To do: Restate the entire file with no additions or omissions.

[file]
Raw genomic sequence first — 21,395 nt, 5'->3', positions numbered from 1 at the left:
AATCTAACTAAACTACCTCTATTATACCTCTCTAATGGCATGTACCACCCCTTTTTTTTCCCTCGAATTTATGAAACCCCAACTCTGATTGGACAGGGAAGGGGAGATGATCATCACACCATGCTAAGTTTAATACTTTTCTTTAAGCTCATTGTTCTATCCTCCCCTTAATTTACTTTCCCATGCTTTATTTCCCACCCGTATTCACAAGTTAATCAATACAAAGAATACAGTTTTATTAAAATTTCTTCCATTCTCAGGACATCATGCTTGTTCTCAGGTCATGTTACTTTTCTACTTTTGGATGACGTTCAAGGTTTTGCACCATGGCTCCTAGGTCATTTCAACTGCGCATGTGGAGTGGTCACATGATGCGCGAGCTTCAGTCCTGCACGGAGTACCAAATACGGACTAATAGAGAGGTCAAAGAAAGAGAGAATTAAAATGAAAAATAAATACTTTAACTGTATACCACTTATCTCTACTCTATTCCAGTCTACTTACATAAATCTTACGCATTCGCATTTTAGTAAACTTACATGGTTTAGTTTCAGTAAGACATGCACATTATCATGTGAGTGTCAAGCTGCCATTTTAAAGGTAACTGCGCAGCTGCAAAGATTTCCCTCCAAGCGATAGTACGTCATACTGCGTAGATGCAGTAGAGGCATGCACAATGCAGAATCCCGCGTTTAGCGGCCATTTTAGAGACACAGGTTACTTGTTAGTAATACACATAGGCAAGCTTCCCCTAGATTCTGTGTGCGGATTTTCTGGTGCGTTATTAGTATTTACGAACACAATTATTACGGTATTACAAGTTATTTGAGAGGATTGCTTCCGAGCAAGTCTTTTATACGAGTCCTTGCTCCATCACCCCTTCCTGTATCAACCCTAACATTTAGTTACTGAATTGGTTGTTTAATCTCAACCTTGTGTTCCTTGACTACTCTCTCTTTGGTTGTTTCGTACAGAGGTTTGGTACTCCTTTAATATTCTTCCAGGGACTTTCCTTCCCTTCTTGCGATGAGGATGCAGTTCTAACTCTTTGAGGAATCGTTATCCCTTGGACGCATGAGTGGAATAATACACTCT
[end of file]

Raw genomic sequence first — 21,395 nt, 5'->3', positions numbered from 1 at the left:
AATCTAACTAAACTACCTCTATTATACCTCTCTAATGGCATGTACCACCCCTTTTTTTTCCCTCGAATTTATGAAACCCCAACTCTGATTGGACAGGGAAGGGGAGATGATCATCACACCATGCTAAGTTTAATACTTTTCTTTAAGCTCATTGTTCTATCCTCCCCTTAATTTACTTTCCCATGCTTTATTTCCCACCCGTATTCACAAGTTAATCAATACAAAGAATACAGTTTTATTAAAATTTCTTCCATTCTCAGGACATCATGCTTGTTCTCAGGTCATGTTACTTTTCTACTTTTGGATGACGTTCAAGGTTTTGCACCATGGCTCCTAGGTCATTTCAACTGCGCATGTGGAGTGGTCACATGATGCGCGAGCTTCAGTCCTGCACGGAGTACCAAATACGGACTAATAGAGAGGTCAAAGAAAGAGAGAATTAAAATGAAAAATAAATACTTTAACTGTATACCACTTATCTCTACTCTATTCCAGTCTACTTACATAAATCTTACGCATTCGCATTTTAGTAAACTTACATGGTTTAGTTTCAGTAAGACATGCACATTATCATGTGAGTGTCAAGCTGCCATTTTAAAGGTAACTGCGCAGCTGCAAAGATTTCCCTCCAAGCGATAGTACGTCATACTGCGTAGATGCAGTAGAGGCATGCACAATGCAGAATCCCGCGTTTAGCGGCCATTTTAGAGACACAGGTTACTTGTTAGTAATACACATAGGCAAGCTTCCCCTAGATTCTGTGTGCGGATTTTCTGGTGCGTTATTAGTATTTACGAACACAATTATTACGGTATTACAAGTTATTTGAGAGGATTGCTTCCGAGCAAGTCTTTTATACGAGTCCTTGCTCCATCACCCCTTCCTGTATCAACCCTAACATTTAGTTACTGAATTGGTTGTTTAATCTCAACCTTGTGTTCCTTGACTACTCTCTCTTTGGTTGTTTCGTACAGAGGTTTGGTACTCCTTTAATATTCTTCCAGGGACTTTCCTTCCCTTCTTGCGATGAGGATGCAGTTCTAACTCTTTGAGGAATCGTTATCCCTTGGACGCATGAGTGGAATAATACACTCT